Professor Rivera is director of Northeastern Law’s Housing Rights Advocacy Clinic, which she founded in 2022. Through individual representation, the new clinic will address legal issues faced by low-income communities. In her experience as a practicing housing rights lawyer, Professor Rivera litigated cases involving residential leasing practices that disparately affected BIPOC and tenants from poor communities. These practices prevailed in the COVID era and exacerbated exponentially the pressures on renters and recipients of benefits such as ERAP (Emergency Rental Assistance Program) and Section 8 support. During her fellowship year, Professor Rivera will examine how facially neutral leasing provisions intersect with federal, local, and state housing laws and regulations, and potential reforms to address their harmful impact.

    Evan Darryl Walton
    Associate Clinical Professor and Director, Community Business Clinic
    Project: Hidden Barriers to Small Business Growth and their Disproportionate Effect on BIPOC and Female Entrepreneurs

    Professor Walton brings a seasoned practice career to the Business Clinic he leads at Northeastern. In the course of his practice, he encountered barriers to business growth in the form of direct and indirect costs that disproportionately impact new entrants in commercial spaces, including his BIPOC business clients. Drawing on his experiences as a practitioner, Professor Walton will examine the effects of these barriers on new entrants through a comparison of the rules and practices of three states. He will examine the impact of costs such as LLC registration, maintenance fee structures, and incentives for economic business zones. Professor Walton hopes to interest students in this project, which will include qualitative study and comparative legal analysis.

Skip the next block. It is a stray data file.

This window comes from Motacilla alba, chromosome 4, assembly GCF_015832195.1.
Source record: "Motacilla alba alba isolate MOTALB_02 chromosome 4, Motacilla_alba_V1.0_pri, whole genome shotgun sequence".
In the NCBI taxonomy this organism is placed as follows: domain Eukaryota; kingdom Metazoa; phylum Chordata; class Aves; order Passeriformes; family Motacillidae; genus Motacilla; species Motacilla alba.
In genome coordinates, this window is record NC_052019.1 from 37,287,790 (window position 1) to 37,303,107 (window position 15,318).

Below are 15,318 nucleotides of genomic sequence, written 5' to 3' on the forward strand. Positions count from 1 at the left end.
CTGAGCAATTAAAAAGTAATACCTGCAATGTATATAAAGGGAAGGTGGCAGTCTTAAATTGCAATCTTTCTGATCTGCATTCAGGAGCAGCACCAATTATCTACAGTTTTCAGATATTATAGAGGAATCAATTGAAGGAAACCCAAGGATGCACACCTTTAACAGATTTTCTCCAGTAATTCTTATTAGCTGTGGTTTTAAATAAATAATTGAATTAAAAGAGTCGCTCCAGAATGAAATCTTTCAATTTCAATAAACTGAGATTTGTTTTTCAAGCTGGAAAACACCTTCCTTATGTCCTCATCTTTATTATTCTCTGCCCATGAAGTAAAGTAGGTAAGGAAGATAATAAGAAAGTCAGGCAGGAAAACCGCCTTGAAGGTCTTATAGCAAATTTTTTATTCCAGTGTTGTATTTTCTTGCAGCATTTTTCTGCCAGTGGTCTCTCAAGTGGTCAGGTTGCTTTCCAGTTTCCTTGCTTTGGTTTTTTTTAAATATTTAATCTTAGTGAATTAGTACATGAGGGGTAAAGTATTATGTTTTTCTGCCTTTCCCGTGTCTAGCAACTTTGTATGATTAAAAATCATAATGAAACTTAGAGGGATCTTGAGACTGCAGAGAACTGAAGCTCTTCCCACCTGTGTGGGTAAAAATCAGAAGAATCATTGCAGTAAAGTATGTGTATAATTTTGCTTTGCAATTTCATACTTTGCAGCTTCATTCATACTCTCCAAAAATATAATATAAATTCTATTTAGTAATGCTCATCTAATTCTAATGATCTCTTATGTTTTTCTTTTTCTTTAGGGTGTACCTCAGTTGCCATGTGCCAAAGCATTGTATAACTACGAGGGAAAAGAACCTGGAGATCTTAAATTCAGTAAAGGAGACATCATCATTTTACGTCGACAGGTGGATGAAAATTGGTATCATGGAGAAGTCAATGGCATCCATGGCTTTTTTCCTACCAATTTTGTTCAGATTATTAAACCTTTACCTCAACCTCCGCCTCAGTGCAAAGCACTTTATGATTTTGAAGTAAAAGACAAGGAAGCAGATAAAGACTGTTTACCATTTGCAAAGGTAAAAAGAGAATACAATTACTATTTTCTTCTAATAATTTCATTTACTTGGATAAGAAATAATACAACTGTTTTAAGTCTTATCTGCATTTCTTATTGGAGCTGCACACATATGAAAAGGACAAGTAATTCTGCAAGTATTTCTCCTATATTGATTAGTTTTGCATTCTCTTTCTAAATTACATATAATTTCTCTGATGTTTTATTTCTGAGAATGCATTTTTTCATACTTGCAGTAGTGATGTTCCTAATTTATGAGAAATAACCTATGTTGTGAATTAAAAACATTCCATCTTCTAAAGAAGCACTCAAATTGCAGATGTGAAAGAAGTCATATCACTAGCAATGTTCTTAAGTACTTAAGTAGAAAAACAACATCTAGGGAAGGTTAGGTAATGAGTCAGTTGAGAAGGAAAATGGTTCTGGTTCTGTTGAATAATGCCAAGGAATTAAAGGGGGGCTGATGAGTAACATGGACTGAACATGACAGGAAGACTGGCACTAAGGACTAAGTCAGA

Lily Song
    Assistant Professor, Race and Social Justice in the Built Environment, Northeastern University’s College of Arts, Media and Design
    Project: The ARTery: Re-imagining and Re-formulating Spatial Planning and Development with Local Communities in Roxbury